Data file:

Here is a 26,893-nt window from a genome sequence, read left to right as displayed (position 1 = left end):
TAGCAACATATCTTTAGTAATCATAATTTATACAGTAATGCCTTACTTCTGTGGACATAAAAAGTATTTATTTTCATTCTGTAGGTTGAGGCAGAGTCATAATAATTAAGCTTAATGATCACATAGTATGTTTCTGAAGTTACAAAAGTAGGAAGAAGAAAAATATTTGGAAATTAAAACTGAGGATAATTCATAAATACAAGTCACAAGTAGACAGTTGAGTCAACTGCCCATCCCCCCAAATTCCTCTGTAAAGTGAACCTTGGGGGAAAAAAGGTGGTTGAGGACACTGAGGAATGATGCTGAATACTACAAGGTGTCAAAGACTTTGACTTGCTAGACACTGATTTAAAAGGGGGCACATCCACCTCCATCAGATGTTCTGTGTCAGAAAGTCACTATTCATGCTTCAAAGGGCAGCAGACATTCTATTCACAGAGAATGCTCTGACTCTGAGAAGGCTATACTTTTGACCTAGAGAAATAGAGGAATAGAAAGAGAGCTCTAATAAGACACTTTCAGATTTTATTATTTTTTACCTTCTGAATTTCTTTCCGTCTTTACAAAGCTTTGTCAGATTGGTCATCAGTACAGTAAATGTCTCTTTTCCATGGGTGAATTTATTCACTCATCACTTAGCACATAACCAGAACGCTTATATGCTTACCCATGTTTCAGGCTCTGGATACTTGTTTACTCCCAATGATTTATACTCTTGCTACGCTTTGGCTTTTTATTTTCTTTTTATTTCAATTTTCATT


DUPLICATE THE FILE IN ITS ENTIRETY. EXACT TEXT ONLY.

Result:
Here is a 26,893-nt window from a genome sequence, read left to right as displayed (position 1 = left end):
TAGCAACATATCTTTAGTAATCATAATTTATACAGTAATGCCTTACTTCTGTGGACATAAAAAGTATTTATTTTCATTCTGTAGGTTGAGGCAGAGTCATAATAATTAAGCTTAATGATCACATAGTATGTTTCTGAAGTTACAAAAGTAGGAAGAAGAAAAATATTTGGAAATTAAAACTGAGGATAATTCATAAATACAAGTCACAAGTAGACAGTTGAGTCAACTGCCCATCCCCCCAAATTCCTCTGTAAAGTGAACCTTGGGGGAAAAAAGGTGGTTGAGGACACTGAGGAATGATGCTGAATACTACAAGGTGTCAAAGACTTTGACTTGCTAGACACTGATTTAAAAGGGGGCACATCCACCTCCATCAGATGTTCTGTGTCAGAAAGTCACTATTCATGCTTCAAAGGGCAGCAGACATTCTATTCACAGAGAATGCTCTGACTCTGAGAAGGCTATACTTTTGACCTAGAGAAATAGAGGAATAGAAAGAGAGCTCTAATAAGACACTTTCAGATTTTATTATTTTTTACCTTCTGAATTTCTTTCCGTCTTTACAAAGCTTTGTCAGATTGGTCATCAGTACAGTAAATGTCTCTTTTCCATGGGTGAATTTATTCACTCATCACTTAGCACATAACCAGAACGCTTATATGCTTACCCATGTTTCAGGCTCTGGATACTTGTTTACTCCCAATGATTTATACTCTTGCTACGCTTTGGCTTTTTATTTTCTTTTTATTTCAATTTTCATT